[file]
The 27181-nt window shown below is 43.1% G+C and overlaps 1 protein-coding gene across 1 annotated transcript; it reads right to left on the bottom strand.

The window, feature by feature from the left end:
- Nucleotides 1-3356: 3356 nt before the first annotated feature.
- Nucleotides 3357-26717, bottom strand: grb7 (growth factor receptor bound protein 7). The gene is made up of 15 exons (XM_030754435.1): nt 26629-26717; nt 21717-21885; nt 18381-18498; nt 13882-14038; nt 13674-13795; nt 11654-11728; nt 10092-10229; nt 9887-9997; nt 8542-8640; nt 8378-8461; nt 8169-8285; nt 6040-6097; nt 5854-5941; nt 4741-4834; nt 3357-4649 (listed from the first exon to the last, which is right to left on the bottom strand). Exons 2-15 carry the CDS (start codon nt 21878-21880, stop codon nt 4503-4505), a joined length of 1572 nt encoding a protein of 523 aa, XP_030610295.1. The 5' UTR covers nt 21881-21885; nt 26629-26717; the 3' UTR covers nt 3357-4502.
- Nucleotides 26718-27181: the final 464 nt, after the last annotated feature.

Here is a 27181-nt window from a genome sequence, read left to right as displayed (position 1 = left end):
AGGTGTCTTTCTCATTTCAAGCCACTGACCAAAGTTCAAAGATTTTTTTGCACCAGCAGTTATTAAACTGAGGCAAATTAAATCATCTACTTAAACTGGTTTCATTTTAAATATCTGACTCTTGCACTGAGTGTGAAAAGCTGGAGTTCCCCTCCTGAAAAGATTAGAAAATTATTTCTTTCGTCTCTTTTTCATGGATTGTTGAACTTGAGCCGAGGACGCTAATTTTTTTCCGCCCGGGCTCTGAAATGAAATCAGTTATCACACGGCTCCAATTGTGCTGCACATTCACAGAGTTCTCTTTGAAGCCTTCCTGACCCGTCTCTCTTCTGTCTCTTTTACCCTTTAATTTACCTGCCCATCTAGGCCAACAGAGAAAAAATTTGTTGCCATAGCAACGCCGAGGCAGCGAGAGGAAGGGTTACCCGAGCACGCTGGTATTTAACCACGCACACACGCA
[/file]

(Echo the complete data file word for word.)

The 27181-nt window shown below is 43.1% G+C and overlaps 1 protein-coding gene across 1 annotated transcript; it reads right to left on the bottom strand.

The window, feature by feature from the left end:
- Nucleotides 1-3356: 3356 nt before the first annotated feature.
- Nucleotides 3357-26717, bottom strand: grb7 (growth factor receptor bound protein 7). The gene is made up of 15 exons (XM_030754435.1): nt 26629-26717; nt 21717-21885; nt 18381-18498; nt 13882-14038; nt 13674-13795; nt 11654-11728; nt 10092-10229; nt 9887-9997; nt 8542-8640; nt 8378-8461; nt 8169-8285; nt 6040-6097; nt 5854-5941; nt 4741-4834; nt 3357-4649 (listed from the first exon to the last, which is right to left on the bottom strand). Exons 2-15 carry the CDS (start codon nt 21878-21880, stop codon nt 4503-4505), a joined length of 1572 nt encoding a protein of 523 aa, XP_030610295.1. The 5' UTR covers nt 21881-21885; nt 26629-26717; the 3' UTR covers nt 3357-4502.
- Nucleotides 26718-27181: the final 464 nt, after the last annotated feature.

Here is a 27181-nt window from a genome sequence, read left to right as displayed (position 1 = left end):
AGGTGTCTTTCTCATTTCAAGCCACTGACCAAAGTTCAAAGATTTTTTTGCACCAGCAGTTATTAAACTGAGGCAAATTAAATCATCTACTTAAACTGGTTTCATTTTAAATATCTGACTCTTGCACTGAGTGTGAAAAGCTGGAGTTCCCCTCCTGAAAAGATTAGAAAATTATTTCTTTCGTCTCTTTTTCATGGATTGTTGAACTTGAGCCGAGGACGCTAATTTTTTTCCGCCCGGGCTCTGAAATGAAATCAGTTATCACACGGCTCCAATTGTGCTGCACATTCACAGAGTTCTCTTTGAAGCCTTCCTGACCCGTCTCTCTTCTGTCTCTTTTACCCTTTAATTTACCTGCCCATCTAGGCCAACAGAGAAAAAATTTGTTGCCATAGCAACGCCGAGGCAGCGAGAGGAAGGGTTACCCGAGCACGCTGGTATTTAACCACGCACACACGCA